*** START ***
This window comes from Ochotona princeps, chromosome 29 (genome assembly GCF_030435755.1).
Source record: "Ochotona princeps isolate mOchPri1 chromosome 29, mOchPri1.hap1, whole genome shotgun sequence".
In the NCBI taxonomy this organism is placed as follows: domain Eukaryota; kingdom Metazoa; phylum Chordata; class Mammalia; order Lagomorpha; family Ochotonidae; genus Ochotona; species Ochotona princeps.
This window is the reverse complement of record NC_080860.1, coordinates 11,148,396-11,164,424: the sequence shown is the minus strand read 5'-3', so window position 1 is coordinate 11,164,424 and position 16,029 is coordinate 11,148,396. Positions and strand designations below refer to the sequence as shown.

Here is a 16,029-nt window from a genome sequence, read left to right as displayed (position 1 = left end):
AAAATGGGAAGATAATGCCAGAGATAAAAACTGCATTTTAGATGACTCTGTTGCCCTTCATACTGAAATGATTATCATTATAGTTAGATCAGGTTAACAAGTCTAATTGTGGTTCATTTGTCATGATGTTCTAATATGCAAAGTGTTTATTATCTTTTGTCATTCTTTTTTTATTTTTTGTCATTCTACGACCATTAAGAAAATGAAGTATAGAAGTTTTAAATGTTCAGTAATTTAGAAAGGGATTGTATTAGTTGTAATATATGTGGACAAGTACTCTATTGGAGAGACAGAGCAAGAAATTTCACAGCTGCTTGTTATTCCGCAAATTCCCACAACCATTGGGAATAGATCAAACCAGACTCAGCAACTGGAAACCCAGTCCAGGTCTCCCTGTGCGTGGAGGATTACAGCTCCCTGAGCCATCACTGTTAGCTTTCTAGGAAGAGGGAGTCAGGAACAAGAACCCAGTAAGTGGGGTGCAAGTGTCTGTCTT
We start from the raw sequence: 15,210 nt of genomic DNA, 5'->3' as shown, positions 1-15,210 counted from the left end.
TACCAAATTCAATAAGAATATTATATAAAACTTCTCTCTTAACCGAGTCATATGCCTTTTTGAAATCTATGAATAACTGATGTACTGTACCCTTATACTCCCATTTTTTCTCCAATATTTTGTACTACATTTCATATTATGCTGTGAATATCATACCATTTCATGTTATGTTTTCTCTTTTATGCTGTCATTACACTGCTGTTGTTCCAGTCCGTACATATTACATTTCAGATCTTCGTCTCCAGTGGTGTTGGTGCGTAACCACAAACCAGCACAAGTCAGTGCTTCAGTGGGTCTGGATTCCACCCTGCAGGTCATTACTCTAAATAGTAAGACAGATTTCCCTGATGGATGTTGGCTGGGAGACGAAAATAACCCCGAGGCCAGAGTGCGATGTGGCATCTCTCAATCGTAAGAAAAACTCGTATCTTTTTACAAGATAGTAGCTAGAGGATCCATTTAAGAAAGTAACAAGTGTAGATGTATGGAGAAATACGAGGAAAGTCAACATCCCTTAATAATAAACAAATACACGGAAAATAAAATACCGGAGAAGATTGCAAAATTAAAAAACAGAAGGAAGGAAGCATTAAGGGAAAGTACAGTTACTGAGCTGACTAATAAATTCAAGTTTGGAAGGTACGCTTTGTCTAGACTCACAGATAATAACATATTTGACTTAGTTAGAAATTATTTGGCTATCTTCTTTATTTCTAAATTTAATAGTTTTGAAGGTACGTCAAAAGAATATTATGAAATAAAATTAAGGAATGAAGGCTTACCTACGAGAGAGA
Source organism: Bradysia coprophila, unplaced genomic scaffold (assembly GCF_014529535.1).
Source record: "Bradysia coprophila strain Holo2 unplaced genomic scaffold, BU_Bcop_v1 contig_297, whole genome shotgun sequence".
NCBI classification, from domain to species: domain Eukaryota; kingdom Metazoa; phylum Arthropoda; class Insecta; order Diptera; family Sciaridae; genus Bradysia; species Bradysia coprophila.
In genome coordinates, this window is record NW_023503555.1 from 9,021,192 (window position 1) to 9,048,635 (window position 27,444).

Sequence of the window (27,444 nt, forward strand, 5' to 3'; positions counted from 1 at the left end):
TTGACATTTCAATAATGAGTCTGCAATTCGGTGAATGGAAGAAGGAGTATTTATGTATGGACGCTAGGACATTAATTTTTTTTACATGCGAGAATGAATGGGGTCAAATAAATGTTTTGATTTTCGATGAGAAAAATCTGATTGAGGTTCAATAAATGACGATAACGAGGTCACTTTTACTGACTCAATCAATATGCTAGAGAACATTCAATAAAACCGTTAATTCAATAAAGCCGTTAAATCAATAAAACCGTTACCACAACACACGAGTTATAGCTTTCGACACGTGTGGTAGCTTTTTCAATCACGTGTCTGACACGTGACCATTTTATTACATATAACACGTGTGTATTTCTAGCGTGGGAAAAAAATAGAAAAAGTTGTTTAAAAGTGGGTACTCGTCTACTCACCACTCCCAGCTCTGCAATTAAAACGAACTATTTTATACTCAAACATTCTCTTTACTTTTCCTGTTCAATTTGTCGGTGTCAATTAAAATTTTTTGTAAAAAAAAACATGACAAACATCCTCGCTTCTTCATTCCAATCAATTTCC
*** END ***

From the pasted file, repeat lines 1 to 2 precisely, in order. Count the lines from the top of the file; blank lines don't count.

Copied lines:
This window comes from Ochotona princeps, chromosome 29 (genome assembly GCF_030435755.1).
Source record: "Ochotona princeps isolate mOchPri1 chromosome 29, mOchPri1.hap1, whole genome shotgun sequence".